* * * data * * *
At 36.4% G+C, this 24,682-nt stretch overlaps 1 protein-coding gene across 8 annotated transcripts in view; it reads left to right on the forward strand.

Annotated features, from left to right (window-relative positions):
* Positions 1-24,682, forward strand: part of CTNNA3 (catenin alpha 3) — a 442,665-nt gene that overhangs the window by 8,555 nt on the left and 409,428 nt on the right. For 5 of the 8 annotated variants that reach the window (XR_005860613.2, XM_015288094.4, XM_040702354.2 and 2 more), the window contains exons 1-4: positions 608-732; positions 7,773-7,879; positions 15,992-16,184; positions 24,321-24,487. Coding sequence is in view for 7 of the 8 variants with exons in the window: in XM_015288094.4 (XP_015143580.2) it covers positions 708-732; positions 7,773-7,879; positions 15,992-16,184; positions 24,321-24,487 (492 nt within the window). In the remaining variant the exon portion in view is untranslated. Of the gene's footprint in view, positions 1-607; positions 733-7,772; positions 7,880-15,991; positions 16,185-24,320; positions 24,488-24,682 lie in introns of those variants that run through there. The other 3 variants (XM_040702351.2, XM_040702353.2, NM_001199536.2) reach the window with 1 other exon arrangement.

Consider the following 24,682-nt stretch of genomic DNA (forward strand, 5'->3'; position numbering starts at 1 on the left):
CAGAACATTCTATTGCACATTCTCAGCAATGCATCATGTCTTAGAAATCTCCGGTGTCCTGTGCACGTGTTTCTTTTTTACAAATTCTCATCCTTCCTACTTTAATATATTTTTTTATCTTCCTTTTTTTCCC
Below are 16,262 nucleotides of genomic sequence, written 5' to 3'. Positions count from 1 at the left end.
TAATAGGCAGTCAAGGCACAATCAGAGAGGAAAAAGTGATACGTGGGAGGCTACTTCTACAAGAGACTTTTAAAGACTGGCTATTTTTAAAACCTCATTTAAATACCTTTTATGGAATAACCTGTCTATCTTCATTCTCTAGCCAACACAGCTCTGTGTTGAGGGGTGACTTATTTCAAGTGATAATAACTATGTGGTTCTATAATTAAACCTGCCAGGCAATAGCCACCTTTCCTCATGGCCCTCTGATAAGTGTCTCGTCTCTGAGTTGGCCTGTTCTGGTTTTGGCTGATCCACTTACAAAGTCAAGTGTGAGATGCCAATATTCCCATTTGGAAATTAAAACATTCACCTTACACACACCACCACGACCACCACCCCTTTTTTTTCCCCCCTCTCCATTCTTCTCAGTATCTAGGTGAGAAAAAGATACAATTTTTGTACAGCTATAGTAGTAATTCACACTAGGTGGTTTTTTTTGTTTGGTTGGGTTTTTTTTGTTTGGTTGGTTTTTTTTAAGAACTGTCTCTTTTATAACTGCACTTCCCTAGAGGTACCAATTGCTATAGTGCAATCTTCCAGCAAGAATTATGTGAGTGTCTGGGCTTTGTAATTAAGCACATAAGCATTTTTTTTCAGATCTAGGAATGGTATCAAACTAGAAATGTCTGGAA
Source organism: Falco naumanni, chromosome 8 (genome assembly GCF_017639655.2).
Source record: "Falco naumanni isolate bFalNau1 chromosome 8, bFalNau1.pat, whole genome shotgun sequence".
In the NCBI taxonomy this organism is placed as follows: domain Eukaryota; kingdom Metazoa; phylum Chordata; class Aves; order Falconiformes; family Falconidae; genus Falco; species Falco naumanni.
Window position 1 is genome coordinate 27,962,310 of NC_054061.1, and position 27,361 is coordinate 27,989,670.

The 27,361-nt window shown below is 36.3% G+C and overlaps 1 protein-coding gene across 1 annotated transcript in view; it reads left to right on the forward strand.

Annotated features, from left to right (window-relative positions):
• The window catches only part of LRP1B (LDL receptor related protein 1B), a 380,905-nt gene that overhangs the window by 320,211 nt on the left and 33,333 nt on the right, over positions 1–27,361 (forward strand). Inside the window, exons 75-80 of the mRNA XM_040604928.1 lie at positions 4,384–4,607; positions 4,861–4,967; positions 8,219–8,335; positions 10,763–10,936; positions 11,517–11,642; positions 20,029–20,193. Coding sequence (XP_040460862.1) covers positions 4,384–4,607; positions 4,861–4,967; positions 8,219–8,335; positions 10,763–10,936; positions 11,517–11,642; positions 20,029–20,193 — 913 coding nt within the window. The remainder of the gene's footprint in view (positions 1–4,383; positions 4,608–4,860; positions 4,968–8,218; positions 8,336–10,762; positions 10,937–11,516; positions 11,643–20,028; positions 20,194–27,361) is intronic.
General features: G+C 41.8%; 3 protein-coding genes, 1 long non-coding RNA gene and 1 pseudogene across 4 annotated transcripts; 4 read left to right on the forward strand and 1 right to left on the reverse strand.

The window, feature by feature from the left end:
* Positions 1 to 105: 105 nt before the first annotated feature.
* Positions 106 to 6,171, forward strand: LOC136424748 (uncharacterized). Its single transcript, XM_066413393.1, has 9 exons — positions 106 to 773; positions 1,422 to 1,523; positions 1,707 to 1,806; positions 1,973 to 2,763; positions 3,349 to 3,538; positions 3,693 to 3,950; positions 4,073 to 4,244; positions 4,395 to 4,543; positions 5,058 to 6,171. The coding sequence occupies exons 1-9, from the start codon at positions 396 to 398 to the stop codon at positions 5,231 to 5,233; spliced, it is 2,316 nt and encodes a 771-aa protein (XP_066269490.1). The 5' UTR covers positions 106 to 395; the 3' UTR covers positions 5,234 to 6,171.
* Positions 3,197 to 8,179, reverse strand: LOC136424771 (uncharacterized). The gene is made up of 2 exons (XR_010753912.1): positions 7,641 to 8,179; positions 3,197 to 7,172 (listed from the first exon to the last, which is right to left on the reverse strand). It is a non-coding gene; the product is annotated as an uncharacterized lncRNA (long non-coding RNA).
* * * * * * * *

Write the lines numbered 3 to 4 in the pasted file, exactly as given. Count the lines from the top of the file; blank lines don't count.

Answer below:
* Positions 1-24,682, forward strand: part of CTNNA3 (catenin alpha 3) — a 442,665-nt gene that overhangs the window by 8,555 nt on the left and 409,428 nt on the right. For 5 of the 8 annotated variants that reach the window (XR_005860613.2, XM_015288094.4, XM_040702354.2 and 2 more), the window contains exons 1-4: positions 608-732; positions 7,773-7,879; positions 15,992-16,184; positions 24,321-24,487. Coding sequence is in view for 7 of the 8 variants with exons in the window: in XM_015288094.4 (XP_015143580.2) it covers positions 708-732; positions 7,773-7,879; positions 15,992-16,184; positions 24,321-24,487 (492 nt within the window). In the remaining variant the exon portion in view is untranslated. Of the gene's footprint in view, positions 1-607; positions 733-7,772; positions 7,880-15,991; positions 16,185-24,320; positions 24,488-24,682 lie in introns of those variants that run through there. The other 3 variants (XM_040702351.2, XM_040702353.2, NM_001199536.2) reach the window with 1 other exon arrangement.

Consider the following 24,682-nt stretch of genomic DNA (forward strand, 5'->3'; position numbering starts at 1 on the left):